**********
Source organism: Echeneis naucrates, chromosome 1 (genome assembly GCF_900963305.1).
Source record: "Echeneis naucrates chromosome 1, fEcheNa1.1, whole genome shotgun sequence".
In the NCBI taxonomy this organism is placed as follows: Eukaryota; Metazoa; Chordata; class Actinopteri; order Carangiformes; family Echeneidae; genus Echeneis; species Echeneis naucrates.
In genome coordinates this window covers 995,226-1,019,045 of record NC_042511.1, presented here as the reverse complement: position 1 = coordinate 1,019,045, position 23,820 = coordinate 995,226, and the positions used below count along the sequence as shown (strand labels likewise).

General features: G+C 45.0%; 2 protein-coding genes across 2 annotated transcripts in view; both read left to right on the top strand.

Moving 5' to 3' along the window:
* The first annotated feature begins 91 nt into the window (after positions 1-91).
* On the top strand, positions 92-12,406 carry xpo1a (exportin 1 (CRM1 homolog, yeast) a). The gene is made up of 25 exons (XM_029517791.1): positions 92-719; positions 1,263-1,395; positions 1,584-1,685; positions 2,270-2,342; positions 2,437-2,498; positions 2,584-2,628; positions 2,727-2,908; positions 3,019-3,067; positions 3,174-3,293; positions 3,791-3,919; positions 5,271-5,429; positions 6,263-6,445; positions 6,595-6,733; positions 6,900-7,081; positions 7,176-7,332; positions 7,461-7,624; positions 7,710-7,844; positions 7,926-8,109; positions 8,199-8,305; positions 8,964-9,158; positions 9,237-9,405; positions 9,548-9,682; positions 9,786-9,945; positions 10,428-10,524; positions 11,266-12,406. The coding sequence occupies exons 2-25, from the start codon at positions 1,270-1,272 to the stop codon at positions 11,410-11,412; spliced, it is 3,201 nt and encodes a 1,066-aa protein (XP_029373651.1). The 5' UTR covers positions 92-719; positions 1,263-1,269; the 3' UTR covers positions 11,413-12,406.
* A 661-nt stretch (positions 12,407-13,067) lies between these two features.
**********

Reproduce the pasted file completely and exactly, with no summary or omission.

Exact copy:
Source organism: Echeneis naucrates, chromosome 1 (genome assembly GCF_900963305.1).
Source record: "Echeneis naucrates chromosome 1, fEcheNa1.1, whole genome shotgun sequence".
In the NCBI taxonomy this organism is placed as follows: Eukaryota; Metazoa; Chordata; class Actinopteri; order Carangiformes; family Echeneidae; genus Echeneis; species Echeneis naucrates.
In genome coordinates this window covers 995,226-1,019,045 of record NC_042511.1, presented here as the reverse complement: position 1 = coordinate 1,019,045, position 23,820 = coordinate 995,226, and the positions used below count along the sequence as shown (strand labels likewise).

General features: G+C 45.0%; 2 protein-coding genes across 2 annotated transcripts in view; both read left to right on the top strand.

Moving 5' to 3' along the window:
* The first annotated feature begins 91 nt into the window (after positions 1-91).
* On the top strand, positions 92-12,406 carry xpo1a (exportin 1 (CRM1 homolog, yeast) a). The gene is made up of 25 exons (XM_029517791.1): positions 92-719; positions 1,263-1,395; positions 1,584-1,685; positions 2,270-2,342; positions 2,437-2,498; positions 2,584-2,628; positions 2,727-2,908; positions 3,019-3,067; positions 3,174-3,293; positions 3,791-3,919; positions 5,271-5,429; positions 6,263-6,445; positions 6,595-6,733; positions 6,900-7,081; positions 7,176-7,332; positions 7,461-7,624; positions 7,710-7,844; positions 7,926-8,109; positions 8,199-8,305; positions 8,964-9,158; positions 9,237-9,405; positions 9,548-9,682; positions 9,786-9,945; positions 10,428-10,524; positions 11,266-12,406. The coding sequence occupies exons 2-25, from the start codon at positions 1,270-1,272 to the stop codon at positions 11,410-11,412; spliced, it is 3,201 nt and encodes a 1,066-aa protein (XP_029373651.1). The 5' UTR covers positions 92-719; positions 1,263-1,269; the 3' UTR covers positions 11,413-12,406.
* A 661-nt stretch (positions 12,407-13,067) lies between these two features.